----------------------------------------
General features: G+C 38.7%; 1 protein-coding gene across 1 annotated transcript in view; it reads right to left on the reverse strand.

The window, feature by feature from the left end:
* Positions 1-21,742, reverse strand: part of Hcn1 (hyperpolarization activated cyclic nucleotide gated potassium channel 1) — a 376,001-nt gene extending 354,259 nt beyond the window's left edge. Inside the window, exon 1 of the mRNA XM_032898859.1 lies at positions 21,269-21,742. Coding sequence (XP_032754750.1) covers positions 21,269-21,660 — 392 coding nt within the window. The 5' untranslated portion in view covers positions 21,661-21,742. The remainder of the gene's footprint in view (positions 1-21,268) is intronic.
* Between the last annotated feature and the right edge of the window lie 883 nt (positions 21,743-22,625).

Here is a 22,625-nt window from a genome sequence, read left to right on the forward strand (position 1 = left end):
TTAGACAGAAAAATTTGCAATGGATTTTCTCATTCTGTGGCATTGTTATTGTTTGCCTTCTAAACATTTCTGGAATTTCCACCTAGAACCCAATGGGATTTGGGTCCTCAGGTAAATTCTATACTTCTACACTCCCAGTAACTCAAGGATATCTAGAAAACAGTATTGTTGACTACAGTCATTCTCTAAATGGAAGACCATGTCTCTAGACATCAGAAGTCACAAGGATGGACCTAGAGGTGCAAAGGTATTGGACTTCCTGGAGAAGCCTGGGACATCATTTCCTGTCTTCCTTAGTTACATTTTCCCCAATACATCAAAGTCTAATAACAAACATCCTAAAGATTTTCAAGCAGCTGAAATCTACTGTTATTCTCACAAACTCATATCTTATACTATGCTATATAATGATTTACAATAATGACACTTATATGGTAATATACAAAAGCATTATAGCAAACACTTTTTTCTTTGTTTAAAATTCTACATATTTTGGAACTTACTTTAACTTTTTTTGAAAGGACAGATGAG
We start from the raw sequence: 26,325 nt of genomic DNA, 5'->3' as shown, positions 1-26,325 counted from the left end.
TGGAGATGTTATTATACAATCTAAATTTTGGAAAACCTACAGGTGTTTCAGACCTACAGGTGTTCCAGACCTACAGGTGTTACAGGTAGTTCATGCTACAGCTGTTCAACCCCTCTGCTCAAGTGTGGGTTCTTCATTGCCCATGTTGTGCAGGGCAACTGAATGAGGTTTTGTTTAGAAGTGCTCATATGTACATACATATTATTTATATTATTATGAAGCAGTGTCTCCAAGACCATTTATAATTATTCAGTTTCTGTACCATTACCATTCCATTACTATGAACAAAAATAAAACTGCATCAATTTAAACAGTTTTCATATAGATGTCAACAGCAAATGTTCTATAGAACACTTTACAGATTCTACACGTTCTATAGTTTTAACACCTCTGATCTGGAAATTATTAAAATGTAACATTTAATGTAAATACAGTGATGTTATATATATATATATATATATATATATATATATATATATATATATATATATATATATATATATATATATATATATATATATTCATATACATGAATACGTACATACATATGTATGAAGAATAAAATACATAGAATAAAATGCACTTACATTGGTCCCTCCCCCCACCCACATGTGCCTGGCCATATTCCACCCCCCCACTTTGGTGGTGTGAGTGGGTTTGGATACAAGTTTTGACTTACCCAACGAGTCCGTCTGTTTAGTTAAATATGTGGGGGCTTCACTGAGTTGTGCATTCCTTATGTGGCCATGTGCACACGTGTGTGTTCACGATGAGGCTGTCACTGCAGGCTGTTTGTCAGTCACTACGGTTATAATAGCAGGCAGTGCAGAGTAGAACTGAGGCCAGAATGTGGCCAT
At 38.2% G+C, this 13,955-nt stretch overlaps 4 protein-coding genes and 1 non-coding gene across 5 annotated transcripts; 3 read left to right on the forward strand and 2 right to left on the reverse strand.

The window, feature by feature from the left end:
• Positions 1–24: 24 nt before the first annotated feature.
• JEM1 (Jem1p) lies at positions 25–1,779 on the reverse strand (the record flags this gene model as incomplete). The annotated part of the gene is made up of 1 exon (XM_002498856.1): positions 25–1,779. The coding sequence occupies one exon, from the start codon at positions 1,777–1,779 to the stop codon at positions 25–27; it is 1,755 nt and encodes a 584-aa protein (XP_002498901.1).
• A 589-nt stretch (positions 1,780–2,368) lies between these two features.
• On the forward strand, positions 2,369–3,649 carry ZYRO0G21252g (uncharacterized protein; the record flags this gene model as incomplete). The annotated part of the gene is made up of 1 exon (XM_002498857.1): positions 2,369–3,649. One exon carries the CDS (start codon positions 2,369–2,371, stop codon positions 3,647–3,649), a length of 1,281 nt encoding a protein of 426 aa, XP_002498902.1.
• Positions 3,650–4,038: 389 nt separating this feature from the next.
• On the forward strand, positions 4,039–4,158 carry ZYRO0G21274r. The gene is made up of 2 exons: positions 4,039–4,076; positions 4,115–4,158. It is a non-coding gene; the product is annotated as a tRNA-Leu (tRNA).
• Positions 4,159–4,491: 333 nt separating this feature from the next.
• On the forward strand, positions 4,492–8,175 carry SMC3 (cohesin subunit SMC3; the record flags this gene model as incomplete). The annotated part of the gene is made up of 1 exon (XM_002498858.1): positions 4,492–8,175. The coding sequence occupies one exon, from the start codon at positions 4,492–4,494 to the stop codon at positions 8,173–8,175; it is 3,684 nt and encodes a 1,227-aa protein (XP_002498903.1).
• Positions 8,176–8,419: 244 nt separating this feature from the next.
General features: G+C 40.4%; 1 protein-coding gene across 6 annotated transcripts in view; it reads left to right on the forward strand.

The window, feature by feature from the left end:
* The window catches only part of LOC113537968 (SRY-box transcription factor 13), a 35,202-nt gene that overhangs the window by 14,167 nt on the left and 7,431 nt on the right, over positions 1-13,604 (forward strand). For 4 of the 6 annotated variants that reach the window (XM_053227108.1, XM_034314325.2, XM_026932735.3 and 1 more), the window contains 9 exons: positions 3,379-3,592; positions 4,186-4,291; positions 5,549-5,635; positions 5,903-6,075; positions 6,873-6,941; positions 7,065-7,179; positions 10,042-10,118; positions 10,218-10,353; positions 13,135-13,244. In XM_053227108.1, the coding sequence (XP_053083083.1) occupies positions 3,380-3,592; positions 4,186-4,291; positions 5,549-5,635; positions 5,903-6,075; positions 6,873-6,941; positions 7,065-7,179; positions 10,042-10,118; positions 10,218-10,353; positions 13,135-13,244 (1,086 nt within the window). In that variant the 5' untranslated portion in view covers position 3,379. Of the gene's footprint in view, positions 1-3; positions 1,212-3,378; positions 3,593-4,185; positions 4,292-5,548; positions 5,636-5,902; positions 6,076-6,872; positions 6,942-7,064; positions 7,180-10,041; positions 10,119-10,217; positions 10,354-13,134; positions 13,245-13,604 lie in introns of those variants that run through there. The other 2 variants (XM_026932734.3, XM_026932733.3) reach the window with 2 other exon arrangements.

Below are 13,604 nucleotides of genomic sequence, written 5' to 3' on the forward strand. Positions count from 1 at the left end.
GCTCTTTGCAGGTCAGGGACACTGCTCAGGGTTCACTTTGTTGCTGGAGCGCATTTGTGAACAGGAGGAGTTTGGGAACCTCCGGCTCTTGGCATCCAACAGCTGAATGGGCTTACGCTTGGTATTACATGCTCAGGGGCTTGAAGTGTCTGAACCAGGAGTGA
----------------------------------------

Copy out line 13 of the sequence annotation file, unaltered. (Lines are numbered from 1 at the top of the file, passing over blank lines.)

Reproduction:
• A 589-nt stretch (positions 1,780–2,368) lies between these two features.